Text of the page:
The Verge – Vlad Savov: “Readers of this august website may recall that a year ago, I lauded Firefox and its progress toward becoming a genuine alternative to Google’s dominant Chrome browser. As much as I liked where Firefox was going, however, I couldn’t stick with it over the long term. It wasn’t compatible with everything the way Chrome was, its extensions were different, and, for my way of using a browser, it was slower and less responsive. So I returned to Chrome after a few weeks of Firefox, but the urge to decouple my browsing habits from Google remained.
This year, I’m pretty sure I’ve found the ideal Chrome alternative in the Brave browser. If your reasons for sticking with Chrome have been (a) extensions, (b) compatibility, (c) syncing across devices, or (d, unlikely) speed, Brave checks all of those boxes. What’s more, it’s just one of a growing number of really good options that aren’t made by Google.. a word on why I’m trying to escape Google’s browser…I’m growing less and less comfortable with having Google know more and more about me. As an Android phone user, I’m already informing Google about my location (even with location history off, Google periodically pings my device’s location), my mobile gaming and app usage, my YouTube-watching habits, and my chronic failure to get off Twitter. Given that I do a large proportion of my job in a browser, Chrome fills in the rest of my daily activities for Google in a manner so comprehensive as to be disturbing. If I wouldn’t want a single person to know what I do every day down to the finest detail, I shouldn’t want a single corporation to have that information, either…”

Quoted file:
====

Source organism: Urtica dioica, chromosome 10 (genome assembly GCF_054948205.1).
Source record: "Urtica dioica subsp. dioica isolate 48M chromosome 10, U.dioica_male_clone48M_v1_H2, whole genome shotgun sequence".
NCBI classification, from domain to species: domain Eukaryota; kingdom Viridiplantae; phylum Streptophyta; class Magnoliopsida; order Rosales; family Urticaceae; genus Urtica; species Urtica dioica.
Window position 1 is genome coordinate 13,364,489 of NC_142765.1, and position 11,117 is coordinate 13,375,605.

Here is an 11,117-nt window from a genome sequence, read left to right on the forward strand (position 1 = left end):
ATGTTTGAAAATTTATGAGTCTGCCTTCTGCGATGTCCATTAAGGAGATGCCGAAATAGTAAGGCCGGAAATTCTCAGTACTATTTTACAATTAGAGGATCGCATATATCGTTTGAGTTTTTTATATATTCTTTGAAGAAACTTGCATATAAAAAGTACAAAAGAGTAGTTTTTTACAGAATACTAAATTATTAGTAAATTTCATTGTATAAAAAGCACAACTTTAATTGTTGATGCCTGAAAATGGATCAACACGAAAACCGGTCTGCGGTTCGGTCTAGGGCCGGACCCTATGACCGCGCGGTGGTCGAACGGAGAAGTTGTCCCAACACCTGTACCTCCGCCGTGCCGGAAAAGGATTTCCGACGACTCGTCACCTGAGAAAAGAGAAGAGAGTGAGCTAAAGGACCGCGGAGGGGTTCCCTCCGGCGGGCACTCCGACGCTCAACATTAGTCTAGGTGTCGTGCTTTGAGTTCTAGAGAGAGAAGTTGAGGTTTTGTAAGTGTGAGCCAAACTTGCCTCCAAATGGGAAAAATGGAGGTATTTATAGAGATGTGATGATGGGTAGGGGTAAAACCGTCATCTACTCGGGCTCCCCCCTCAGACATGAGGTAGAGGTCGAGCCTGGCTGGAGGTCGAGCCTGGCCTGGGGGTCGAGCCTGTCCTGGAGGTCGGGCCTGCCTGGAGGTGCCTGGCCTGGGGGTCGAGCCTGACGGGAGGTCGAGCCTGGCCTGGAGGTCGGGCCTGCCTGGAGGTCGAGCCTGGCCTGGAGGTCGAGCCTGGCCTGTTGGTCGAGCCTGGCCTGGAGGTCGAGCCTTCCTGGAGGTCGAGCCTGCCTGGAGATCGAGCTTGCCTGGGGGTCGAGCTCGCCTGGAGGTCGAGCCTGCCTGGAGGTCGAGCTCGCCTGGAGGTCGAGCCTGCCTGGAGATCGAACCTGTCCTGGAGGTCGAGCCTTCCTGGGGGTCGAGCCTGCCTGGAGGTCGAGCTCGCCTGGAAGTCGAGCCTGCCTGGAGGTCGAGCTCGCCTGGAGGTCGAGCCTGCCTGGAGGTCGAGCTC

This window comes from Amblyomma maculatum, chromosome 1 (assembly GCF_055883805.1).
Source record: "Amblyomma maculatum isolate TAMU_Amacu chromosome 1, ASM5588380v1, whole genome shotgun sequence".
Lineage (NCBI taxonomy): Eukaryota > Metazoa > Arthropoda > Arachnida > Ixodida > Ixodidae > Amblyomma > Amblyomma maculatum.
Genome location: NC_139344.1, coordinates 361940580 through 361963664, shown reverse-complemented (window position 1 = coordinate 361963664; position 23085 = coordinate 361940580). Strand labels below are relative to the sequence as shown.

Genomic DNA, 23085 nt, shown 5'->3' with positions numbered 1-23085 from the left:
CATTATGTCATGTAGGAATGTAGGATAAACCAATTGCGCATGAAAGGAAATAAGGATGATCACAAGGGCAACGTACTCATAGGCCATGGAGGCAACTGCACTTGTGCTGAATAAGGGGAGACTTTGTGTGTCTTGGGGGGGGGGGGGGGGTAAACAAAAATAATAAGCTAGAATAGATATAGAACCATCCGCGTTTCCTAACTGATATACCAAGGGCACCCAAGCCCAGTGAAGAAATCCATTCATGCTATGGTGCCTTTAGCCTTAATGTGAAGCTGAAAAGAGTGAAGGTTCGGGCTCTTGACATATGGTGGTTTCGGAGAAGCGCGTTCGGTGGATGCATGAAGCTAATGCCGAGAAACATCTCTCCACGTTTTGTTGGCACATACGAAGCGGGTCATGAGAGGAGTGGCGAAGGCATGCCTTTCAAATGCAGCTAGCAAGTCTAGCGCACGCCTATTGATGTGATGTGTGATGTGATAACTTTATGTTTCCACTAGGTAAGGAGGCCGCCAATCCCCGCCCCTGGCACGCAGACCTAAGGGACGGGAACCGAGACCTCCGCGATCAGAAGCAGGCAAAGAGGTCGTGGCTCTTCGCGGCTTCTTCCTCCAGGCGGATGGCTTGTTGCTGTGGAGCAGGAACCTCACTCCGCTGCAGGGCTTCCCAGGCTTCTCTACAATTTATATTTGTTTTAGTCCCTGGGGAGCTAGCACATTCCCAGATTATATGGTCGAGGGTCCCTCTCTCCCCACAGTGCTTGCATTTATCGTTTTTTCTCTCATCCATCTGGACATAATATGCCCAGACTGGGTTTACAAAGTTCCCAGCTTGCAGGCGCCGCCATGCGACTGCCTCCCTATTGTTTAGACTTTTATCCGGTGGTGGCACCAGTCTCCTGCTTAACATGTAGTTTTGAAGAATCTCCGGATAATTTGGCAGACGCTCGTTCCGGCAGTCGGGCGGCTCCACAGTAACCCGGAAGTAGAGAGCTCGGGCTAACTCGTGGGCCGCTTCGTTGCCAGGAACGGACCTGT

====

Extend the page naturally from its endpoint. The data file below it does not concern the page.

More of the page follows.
NewScientist – A painstaking investigation of Europe\u2019s cave art has revealed 32 shapes and lines that crop up again and again and could be the world’s oldest: “A painstaking investigation of Europe’s cave art has revealed 32 shapes and lines that crop up again and again and could be the world’s oldest code: “…Von Petzinger, a palaeoanthropologist from the University of Victoria in Canada, is spearheading an unusual study of cave art. Her interest lies not in the breathtaking paintings of bulls, horses and bison that usually spring to mind, but in the smaller, geometric symbols frequently found alongside them. Her work has convinced her that far from being random doodles, the simple shapes represent a fundamental shift in our ancestors’ mental skills. The first formal writing system that we know of is the 5000-year-old cuneiform script of the ancient city of Uruk in what is now Iraq. But it and other systems like it – such as Egyptian hieroglyphs – are complex and didn’t emerge from a vacuum. There must have been an earlier time when people first started playing with simple abstract signs. For years, von Petzinger has wondered if the circles, triangles and squiggles that humans began leaving on cave walls 40,000 years ago represent that special time in our history – the creation of the first human code. Between 2013 and 2014, von Petzinger visited 52 caves in France, Spain, Italy and Portugal. The symbols she found ranged from dots, lines, triangles, squares and zigzags to more complex forms like ladder shapes, hand stencils, something called a tectiform that looks a bit like a post with a roof, and feather shapes called penniforms. In some places, the signs were part of bigger paintings. Elsewhere, they were on their own, like the row of bell shapes found in El Castillo in northern Spain or the panel of 15 penniforms in Santian, also in Spain.